On the merits, however, there was no occasion for the giving of any instruction whatever on the subject of assumption of risk. Quite aware of the confusion that would have resulted had the subject been adverted to in a case where the defense as pleaded and as strongly relied upon at the trial was contributory negligence, Judge Rosling resorted to the expedient of instructing the jury first to decide the question of the negligence or lack of negligence on the part of the Railroad and the amount of damage suffered by Clark as a result thereof, before addressing themselves to the separate subject of contributory negligence in possible mitigation of damages. As the verdict was for the Railroad, it is extremely improbable that the jury ever reached the only issue to which assumption of risk would have any relevancy.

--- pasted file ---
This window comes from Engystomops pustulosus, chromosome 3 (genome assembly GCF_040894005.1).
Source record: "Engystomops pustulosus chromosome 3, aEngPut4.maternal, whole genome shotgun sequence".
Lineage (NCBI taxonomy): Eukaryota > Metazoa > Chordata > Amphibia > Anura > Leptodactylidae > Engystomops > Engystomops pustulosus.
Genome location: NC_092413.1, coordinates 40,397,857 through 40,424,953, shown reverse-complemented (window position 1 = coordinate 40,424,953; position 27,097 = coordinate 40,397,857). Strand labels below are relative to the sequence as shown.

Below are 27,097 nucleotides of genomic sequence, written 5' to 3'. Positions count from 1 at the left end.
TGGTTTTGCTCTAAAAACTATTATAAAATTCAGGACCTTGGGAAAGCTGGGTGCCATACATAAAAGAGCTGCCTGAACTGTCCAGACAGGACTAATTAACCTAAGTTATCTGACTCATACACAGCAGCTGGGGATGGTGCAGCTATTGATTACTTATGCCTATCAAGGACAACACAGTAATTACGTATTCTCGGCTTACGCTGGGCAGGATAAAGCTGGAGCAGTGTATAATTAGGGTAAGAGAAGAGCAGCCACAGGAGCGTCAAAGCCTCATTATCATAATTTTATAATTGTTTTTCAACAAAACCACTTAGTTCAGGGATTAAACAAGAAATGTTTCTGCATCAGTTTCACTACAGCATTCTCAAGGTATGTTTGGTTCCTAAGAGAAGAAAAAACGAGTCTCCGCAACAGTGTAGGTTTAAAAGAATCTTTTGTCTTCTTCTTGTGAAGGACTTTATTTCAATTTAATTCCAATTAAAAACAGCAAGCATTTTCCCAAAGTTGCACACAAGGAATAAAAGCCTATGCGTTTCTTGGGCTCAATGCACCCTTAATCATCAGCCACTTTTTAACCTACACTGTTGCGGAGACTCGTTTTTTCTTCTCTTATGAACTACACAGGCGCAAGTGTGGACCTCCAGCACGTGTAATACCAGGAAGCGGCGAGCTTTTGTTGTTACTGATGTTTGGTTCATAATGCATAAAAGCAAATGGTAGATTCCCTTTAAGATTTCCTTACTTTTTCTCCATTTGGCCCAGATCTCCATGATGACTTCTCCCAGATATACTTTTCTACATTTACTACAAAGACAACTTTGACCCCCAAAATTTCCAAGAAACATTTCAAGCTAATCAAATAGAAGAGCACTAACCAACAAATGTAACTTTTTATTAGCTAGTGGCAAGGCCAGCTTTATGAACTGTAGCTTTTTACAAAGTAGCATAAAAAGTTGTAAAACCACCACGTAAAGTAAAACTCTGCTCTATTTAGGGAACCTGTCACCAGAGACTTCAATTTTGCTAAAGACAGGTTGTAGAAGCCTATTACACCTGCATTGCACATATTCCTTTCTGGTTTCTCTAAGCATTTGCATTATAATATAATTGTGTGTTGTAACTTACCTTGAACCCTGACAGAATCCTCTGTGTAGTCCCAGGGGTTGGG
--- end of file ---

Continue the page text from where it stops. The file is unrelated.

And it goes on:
Ordinarily it is a mistake to give instructions on subjects not directly in issue in a case. Occasionally, however, for the purpose of clarification, it is proper or even necessary to explain how some apparently similar situation is really different. DeLima v. Trinidad Corporation, 2 Cir., 1962, 302 F.2d 585, strongly relied upon by appellant, illustrates a situation in which an instruction on assumption of risk is proper, by way of contrast to the present case in which such an instruction is not proper because it might well cause such confusion as to water down or even eliminate the issue of contributory negligence.